The Armenian communities of western Asia Minor were far removed from the historic Armenian territories on the great highland plateau far to the east and the fertile Cilician plain bordering the Mediterranean Sea to the south. These communities were relatively new, dating to the later centuries of the Byzantine Empire and the early centuries of the Ottoman Empire. Armenian movement into this area near the Sea of Marmara and Constantinople was prompted primarily by the turbulence in the traditional Armenian homelands by the Turkic and Mongol invasions in the eleventh through thirteenth centuries, the fall of the Armenian Cilician kingdom to the Mamluks in the fourteenth century, and the ruin and devastation caused by the Ottoman-Persian wars in the sixteenth and seventeenth centuries. In time, scores of Armenian villages and small towns sprang up in a broad arc of about 100 miles around Constantinople.
Armenians lived on both shores of the Sea of Marmara in places such as Rodosto (Tekirdagh) and Malgara in European Rumelia and in Gallipoli, Chanakkale, and the Dardanelles on the Asiatic coast. Izmid, Bardizag, and Banderma had direct outlets to the sea, whereas other centers such as Adabazar, Armash, Bursa, and Balikesir were only a short distance away. This favorable geographic position fostered a thriving economy. Armenians were engaged in all kinds of pursuits, from agriculture and handicrafts to textiles and silk production. In fact, sericulture was the most important source of income and employment in several Armenian communities, the raw silk and cloth being exported primarily to the Ottoman capital and to the commercial centers of Europe.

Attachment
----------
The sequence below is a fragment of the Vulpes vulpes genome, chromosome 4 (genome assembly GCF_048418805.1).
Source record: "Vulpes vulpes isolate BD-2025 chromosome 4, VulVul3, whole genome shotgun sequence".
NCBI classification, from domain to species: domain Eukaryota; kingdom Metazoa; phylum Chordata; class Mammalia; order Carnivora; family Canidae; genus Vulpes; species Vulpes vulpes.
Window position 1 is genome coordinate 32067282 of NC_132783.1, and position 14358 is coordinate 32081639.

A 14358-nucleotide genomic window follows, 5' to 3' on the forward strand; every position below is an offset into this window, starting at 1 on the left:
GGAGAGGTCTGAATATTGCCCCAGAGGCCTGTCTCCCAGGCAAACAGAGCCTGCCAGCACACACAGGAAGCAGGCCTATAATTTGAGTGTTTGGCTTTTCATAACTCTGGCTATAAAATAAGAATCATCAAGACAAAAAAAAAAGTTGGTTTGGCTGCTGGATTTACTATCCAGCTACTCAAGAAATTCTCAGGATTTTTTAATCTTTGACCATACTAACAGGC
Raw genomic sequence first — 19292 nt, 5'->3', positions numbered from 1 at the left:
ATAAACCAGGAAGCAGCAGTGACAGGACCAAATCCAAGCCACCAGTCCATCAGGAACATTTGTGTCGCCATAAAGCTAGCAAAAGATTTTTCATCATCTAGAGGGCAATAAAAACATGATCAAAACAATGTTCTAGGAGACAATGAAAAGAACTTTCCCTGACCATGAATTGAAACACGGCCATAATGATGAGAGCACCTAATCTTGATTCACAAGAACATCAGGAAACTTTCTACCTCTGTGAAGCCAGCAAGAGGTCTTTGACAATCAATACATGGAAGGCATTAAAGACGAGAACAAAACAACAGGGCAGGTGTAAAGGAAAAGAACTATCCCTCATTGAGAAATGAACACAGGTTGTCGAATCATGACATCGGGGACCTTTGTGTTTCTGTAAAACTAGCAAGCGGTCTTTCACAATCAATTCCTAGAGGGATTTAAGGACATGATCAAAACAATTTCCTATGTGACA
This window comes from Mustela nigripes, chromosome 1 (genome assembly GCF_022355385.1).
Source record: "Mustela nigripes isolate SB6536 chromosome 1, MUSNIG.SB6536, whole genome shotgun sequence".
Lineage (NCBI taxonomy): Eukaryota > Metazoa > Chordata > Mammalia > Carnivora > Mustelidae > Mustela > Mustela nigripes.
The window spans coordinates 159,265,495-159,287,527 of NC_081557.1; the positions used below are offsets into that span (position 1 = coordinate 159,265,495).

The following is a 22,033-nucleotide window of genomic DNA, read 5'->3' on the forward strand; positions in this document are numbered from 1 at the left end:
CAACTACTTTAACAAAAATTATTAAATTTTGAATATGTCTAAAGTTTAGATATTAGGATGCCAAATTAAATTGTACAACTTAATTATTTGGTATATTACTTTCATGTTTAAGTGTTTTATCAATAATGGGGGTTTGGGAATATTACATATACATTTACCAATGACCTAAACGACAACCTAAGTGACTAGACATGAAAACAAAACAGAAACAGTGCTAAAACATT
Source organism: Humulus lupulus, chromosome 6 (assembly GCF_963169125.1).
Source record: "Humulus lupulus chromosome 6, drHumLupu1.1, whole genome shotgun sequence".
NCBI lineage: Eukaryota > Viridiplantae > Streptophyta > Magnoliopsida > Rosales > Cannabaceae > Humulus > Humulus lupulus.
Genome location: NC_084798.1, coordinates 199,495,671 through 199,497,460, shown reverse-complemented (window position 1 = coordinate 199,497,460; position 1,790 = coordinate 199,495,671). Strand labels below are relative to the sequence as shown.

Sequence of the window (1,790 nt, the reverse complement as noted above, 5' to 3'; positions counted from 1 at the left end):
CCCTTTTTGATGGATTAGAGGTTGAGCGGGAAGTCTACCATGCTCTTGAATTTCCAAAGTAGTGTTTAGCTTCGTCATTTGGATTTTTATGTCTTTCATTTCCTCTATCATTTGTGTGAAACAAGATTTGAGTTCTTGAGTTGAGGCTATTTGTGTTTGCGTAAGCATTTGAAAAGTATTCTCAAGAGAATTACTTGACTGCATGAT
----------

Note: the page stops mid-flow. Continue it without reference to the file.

The proximity of the Armenian communities in western Asia Minor to the capital city and the seaways to Europe also proved beneficial to the process of cultural and spiritual enlightenment. By the end of the nineteenth century, even small villages managed to maintain a school and a church, and most boasted separate boys’ and girls’ or coeducational schools. Unlike interior Armenian communities in places such as Yozghat, Kutahia, and some cities in Cilicia, most Armenians in western Asia Minor maintained the dialectical forms of their native language. Armenian newspapers and journals appeared in several of the larger communities, and the prospects were bright for further development, but all this was cut short by the outbreak of World War I.
Although the Armenian inhabitants of western Asia Minor constituted a very small percentage of the region’s total population, they were not spared from the death marches during the spring and summer of 1915. Even those in very small villages were driven southward toward Konia and the Syrian desert. This volume is intended to provide glimpses into the life of these communities and the real people who lived in them.